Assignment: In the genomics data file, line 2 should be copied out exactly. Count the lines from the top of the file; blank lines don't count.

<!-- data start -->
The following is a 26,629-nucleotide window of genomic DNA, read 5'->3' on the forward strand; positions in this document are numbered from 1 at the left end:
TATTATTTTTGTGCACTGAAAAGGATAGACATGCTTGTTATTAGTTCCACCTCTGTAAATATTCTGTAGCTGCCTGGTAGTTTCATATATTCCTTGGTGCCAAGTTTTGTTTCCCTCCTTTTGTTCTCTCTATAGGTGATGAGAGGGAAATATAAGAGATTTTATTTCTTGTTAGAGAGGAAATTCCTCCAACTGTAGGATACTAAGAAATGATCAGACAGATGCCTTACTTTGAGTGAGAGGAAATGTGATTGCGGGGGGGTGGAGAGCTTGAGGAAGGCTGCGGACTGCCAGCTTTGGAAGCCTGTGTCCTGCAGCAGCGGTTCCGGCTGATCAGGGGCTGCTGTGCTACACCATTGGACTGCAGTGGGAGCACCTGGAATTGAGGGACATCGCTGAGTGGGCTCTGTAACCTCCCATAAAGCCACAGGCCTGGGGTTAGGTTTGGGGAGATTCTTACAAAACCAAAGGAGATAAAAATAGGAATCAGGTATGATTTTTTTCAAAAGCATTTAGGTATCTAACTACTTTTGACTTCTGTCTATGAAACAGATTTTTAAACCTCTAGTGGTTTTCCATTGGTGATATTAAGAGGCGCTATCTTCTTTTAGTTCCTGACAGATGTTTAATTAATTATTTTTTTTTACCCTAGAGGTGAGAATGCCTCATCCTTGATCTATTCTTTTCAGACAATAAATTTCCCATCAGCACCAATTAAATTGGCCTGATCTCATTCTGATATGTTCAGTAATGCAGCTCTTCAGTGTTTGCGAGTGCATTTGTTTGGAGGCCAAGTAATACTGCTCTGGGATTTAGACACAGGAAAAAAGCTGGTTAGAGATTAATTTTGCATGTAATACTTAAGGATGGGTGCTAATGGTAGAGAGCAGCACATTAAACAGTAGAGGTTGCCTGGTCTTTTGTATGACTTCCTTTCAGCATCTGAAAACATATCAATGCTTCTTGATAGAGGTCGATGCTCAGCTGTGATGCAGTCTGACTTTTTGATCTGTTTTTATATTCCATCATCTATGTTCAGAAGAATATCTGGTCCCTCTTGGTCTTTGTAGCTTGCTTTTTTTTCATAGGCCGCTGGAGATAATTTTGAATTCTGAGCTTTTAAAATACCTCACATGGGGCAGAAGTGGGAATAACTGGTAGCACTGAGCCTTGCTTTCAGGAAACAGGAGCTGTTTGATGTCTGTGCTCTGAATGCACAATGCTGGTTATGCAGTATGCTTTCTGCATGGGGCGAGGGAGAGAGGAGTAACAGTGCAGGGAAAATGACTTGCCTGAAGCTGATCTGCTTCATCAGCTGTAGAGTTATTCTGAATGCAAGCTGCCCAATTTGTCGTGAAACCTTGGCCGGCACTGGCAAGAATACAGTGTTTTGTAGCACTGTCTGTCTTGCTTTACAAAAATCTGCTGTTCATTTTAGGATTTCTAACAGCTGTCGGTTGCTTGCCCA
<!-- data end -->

TATTATTTTTGTGCACTGAAAAGGATAGACATGCTTGTTATTAGTTCCACCTCTGTAAATATTCTGTAGCTGCCTGGTAGTTTCATATATTCCTTGGTGCCAAGTTTTGTTTCCCTCCTTTTGTTCTCTCTATAGGTGATGAGAGGGAAATATAAGAGATTTTATTTCTTGTTAGAGAGGAAATTCCTCCAACTGTAGGATACTAAGAAATGATCAGACAGATGCCTTACTTTGAGTGAGAGGAAATGTGATTGCGGGGGGGTGGAGAGCTTGAGGAAGGCTGCGGACTGCCAGCTTTGGAAGCCTGTGTCCTGCAGCAGCGGTTCCGGCTGATCAGGGGCTGCTGTGCTACACCATTGGACTGCAGTGGGAGCACCTGGAATTGAGGGACATCGCTGAGTGGGCTCTGTAACCTCCCATAAAGCCACAGGCCTGGGGTTAGGTTTGGGGAGATTCTTACAAAACCAAAGGAGATAAAAATAGGAATCAGGTATGATTTTTTTCAAAAGCATTTAGGTATCTAACTACTTTTGACTTCTGTCTATGAAACAGATTTTTAAACCTCTAGTGGTTTTCCATTGGTGATATTAAGAGGCGCTATCTTCTTTTAGTTCCTGACAGATGTTTAATTAATTATTTTTTTTTACCCTAGAGGTGAGAATGCCTCATCCTTGATCTATTCTTTTCAGACAATAAATTTCCCATCAGCACCAATTAAATTGGCCTGATCTCATTCTGATATGTTCAGTAATGCAGCTCTTCAGTGTTTGCGAGTGCATTTGTTTGGAGGCCAAGTAATACTGCTCTGGGATTTAGACACAGGAAAAAAGCTGGTTAGAGATTAATTTTGCATGTAATACTTAAGGATGGGTGCTAATGGTAGAGAGCAGCACATTAAACAGTAGAGGTTGCCTGGTCTTTTGTATGACTTCCTTTCAGCATCTGAAAACATATCAATGCTTCTTGATAGAGGTCGATGCTCAGCTGTGATGCAGTCTGACTTTTTGATCTGTTTTTATATTCCATCATCTATGTTCAGAAGAATATCTGGTCCCTCTTGGTCTTTGTAGCTTGCTTTTTTTTCATAGGCCGCTGGAGATAATTTTGAATTCTGAGCTTTTAAAATACCTCACATGGGGCAGAAGTGGGAATAACTGGTAGCACTGAGCCTTGCTTTCAGGAAACAGGAGCTGTTTGATGTCTGTGCTCTGAATGCACAATGCTGGTTATGCAGTATGCTTTCTGCATGGGGCGAGGGAGAGAGGAGTAACAGTGCAGGGAAAATGACTTGCCTGAAGCTGATCTGCTTCATCAGCTGTAGAGTTATTCTGAATGCAAGCTGCCCAATTTGTCGTGAAACCTTGGCCGGCACTGGCAAGAATACAGTGTTTTGTAGCACTGTCTGTCTTGCTTTACAAAAATCTGCTGTTCATTTTAGGATTTCTAACAGCTGTCGGTTGCTTGCCCA